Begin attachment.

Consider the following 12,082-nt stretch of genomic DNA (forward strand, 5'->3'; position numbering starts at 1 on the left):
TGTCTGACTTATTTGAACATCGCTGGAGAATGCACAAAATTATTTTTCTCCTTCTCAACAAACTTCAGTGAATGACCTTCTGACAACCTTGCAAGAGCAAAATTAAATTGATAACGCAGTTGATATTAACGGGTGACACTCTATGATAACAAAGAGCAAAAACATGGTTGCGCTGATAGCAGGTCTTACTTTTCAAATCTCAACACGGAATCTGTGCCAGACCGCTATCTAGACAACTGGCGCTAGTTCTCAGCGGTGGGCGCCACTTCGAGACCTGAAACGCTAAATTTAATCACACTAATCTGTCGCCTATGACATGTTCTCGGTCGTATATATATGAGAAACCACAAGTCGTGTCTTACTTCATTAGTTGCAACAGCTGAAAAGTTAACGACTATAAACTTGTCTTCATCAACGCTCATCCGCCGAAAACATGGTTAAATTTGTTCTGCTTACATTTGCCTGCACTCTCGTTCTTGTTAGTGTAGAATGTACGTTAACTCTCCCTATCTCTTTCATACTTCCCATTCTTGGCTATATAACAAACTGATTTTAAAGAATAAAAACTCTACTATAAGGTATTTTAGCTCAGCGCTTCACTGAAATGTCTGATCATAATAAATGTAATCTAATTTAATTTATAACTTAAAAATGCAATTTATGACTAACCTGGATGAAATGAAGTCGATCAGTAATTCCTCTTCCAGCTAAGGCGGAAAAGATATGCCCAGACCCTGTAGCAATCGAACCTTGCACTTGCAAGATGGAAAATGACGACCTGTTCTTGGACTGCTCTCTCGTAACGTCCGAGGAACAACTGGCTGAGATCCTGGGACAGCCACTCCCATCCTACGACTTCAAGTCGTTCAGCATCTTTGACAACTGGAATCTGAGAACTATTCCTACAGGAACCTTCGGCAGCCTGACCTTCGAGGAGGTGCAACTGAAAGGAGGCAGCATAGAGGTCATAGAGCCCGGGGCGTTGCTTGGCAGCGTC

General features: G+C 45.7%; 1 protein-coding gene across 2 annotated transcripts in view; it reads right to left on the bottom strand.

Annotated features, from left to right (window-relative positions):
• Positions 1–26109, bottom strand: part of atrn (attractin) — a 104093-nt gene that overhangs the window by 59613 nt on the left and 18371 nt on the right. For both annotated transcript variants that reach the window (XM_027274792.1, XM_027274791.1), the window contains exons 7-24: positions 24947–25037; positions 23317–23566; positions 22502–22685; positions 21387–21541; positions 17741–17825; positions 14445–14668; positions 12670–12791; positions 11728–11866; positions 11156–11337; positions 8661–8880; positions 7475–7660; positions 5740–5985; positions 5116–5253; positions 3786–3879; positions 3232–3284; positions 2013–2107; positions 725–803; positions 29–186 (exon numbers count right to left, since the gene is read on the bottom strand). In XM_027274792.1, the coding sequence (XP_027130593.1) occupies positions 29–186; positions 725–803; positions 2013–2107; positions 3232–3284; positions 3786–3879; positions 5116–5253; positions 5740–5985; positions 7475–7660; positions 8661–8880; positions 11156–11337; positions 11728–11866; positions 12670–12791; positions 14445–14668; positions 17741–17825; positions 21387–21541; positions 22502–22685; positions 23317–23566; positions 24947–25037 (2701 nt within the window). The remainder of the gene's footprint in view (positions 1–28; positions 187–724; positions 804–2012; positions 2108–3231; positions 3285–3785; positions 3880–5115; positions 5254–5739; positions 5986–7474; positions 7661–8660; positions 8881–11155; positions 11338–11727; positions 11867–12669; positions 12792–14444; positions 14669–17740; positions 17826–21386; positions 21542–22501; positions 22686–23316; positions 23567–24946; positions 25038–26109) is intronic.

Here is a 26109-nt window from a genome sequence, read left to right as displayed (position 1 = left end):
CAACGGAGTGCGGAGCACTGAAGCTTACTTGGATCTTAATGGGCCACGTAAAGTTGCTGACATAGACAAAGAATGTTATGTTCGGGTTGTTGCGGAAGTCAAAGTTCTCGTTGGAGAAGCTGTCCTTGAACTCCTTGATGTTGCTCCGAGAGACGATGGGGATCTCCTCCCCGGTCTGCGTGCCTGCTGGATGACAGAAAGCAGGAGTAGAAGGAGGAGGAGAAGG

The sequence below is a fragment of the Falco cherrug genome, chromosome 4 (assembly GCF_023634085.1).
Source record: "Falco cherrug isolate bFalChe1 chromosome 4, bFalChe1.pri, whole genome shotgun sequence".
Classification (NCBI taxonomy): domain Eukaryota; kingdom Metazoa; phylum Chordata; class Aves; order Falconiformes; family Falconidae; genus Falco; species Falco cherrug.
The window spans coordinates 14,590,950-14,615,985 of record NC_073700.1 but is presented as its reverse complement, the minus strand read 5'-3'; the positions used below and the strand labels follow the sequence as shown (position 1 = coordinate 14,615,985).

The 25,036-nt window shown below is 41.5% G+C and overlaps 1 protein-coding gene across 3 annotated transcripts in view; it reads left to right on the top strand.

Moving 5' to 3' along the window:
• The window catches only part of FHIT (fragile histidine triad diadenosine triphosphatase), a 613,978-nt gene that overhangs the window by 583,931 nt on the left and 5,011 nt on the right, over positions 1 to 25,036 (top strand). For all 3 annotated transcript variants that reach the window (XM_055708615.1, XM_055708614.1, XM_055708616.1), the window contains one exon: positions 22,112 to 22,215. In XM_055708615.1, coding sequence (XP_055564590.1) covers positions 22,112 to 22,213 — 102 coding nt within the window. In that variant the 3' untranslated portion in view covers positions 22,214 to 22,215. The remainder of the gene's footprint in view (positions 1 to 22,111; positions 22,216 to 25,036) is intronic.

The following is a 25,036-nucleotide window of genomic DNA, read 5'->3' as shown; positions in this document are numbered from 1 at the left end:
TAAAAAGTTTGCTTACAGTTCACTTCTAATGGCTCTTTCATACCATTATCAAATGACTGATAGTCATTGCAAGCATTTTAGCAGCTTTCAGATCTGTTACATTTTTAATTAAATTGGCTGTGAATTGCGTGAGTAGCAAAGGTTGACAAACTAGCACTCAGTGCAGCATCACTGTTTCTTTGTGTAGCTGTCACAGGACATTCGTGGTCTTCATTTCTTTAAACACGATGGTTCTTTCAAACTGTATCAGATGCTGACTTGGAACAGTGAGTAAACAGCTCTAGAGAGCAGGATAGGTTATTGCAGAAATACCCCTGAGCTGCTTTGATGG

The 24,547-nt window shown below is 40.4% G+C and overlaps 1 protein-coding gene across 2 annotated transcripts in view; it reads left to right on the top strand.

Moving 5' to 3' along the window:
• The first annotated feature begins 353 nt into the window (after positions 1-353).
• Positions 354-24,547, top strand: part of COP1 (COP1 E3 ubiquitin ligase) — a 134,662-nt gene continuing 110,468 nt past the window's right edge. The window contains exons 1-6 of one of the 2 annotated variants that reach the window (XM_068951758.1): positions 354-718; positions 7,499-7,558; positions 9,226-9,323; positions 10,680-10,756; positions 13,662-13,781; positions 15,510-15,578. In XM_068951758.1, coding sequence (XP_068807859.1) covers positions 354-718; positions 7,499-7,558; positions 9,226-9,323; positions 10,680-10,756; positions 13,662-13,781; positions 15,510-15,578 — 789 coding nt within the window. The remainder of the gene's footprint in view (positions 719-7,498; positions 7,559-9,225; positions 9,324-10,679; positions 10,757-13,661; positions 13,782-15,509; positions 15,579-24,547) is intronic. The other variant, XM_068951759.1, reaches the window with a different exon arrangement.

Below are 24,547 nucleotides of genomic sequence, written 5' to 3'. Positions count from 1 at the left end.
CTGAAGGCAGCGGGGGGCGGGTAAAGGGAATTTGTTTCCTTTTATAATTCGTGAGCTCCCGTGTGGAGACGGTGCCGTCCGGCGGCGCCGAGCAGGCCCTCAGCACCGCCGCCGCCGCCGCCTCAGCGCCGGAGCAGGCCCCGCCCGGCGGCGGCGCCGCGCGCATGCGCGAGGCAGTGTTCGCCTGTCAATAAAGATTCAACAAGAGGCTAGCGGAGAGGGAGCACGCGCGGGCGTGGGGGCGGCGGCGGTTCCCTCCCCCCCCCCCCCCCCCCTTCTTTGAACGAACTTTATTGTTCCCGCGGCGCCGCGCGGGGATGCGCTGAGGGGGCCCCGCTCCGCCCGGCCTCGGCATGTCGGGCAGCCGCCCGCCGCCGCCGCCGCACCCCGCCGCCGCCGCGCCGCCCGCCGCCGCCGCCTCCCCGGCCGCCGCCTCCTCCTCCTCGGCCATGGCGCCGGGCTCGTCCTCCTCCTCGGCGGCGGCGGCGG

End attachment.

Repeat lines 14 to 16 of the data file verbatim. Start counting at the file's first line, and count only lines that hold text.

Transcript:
• The window catches only part of FHIT (fragile histidine triad diadenosine triphosphatase), a 613,978-nt gene that overhangs the window by 583,931 nt on the left and 5,011 nt on the right, over positions 1 to 25,036 (top strand). For all 3 annotated transcript variants that reach the window (XM_055708615.1, XM_055708614.1, XM_055708616.1), the window contains one exon: positions 22,112 to 22,215. In XM_055708615.1, coding sequence (XP_055564590.1) covers positions 22,112 to 22,213 — 102 coding nt within the window. In that variant the 3' untranslated portion in view covers positions 22,214 to 22,215. The remainder of the gene's footprint in view (positions 1 to 22,111; positions 22,216 to 25,036) is intronic.

The following is a 25,036-nucleotide window of genomic DNA, read 5'->3' as shown; positions in this document are numbered from 1 at the left end:
TAAAAAGTTTGCTTACAGTTCACTTCTAATGGCTCTTTCATACCATTATCAAATGACTGATAGTCATTGCAAGCATTTTAGCAGCTTTCAGATCTGTTACATTTTTAATTAAATTGGCTGTGAATTGCGTGAGTAGCAAAGGTTGACAAACTAGCACTCAGTGCAGCATCACTGTTTCTTTGTGTAGCTGTCACAGGACATTCGTGGTCTTCATTTCTTTAAACACGATGGTTCTTTCAAACTGTATCAGATGCTGACTTGGAACAGTGAGTAAACAGCTCTAGAGAGCAGGATAGGTTATTGCAGAAATACCCCTGAGCTGCTTTGATGG